For the last five years, a legal saga has been unfolding over a single question: whether a log cabin is still Log Cabin Blank With Screw Eyes and Cafe Door (1990), an artwork by Cady Noland. One of the most expensive living female artists, Noland also has one of 2019’s most talked-about exhibitions—despite the fact that she has not had a show of new work in the last two decades.
Here are the key details of a twisty lawsuit revolving around the borderline-unanswerable existential question of what makes art art:
In the legal saga’s latest development, the dealers have once again filed a motion to dismiss the suit. On May 17th, Schurmann, KOW Gallery, Galerie Michael Janssen, and Janssen in the U.S. District Court’s Southern District of New York once again pointed to the lack of a copyright as a defense.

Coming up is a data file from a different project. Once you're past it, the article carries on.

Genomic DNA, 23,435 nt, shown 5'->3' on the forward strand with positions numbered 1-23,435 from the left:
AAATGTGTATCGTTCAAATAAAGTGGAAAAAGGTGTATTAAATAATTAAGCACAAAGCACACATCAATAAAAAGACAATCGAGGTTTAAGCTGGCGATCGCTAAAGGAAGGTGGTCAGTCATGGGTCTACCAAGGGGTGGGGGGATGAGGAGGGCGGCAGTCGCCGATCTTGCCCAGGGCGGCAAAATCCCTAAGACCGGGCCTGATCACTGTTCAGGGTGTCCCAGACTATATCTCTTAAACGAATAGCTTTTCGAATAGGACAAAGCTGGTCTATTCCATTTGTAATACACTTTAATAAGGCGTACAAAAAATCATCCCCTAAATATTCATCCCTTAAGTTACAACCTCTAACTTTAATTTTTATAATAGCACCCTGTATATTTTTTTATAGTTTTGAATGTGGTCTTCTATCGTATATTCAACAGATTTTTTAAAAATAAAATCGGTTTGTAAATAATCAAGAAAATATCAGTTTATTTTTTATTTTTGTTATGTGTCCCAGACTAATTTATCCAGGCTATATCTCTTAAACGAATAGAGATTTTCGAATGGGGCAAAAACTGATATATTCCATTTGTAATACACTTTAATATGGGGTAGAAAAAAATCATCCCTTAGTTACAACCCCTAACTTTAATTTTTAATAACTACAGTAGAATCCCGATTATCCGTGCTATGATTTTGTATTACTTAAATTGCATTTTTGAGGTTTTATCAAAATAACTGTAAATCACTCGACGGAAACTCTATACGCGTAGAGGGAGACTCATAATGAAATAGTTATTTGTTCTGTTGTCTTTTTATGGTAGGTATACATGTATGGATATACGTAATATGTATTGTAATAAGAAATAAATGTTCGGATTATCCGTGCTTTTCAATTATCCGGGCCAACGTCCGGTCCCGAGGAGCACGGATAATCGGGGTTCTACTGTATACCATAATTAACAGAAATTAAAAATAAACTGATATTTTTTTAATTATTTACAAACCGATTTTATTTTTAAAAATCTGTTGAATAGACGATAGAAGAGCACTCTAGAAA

The memorandum states:
The complained-of conduct in this case was nothing more than an owner of art acting to conserve and sell the art he owned—art in which he had an economic interest, and which was not subject to any moral rights of the artist. No VARA or copyright issues are implicated by such conduct, and [Noland] should not be permitted to contort the Copyright Act to expand the scope of moral rights in ways not intended by Congress.
The latest developments in the case coincide with the closing of the first major Noland retrospective in decades, at the Museum für Moderne Kunst Frankfurt, which closed on May 26th after a seven-month run that captivated much of the art world, becoming a must-see show on the global circuit.
Correction: An earlier version of this article did not include the information that Cady Noland had dismissed her claims against Chris D’Amelio in April 2018. The article has been revised to include this information.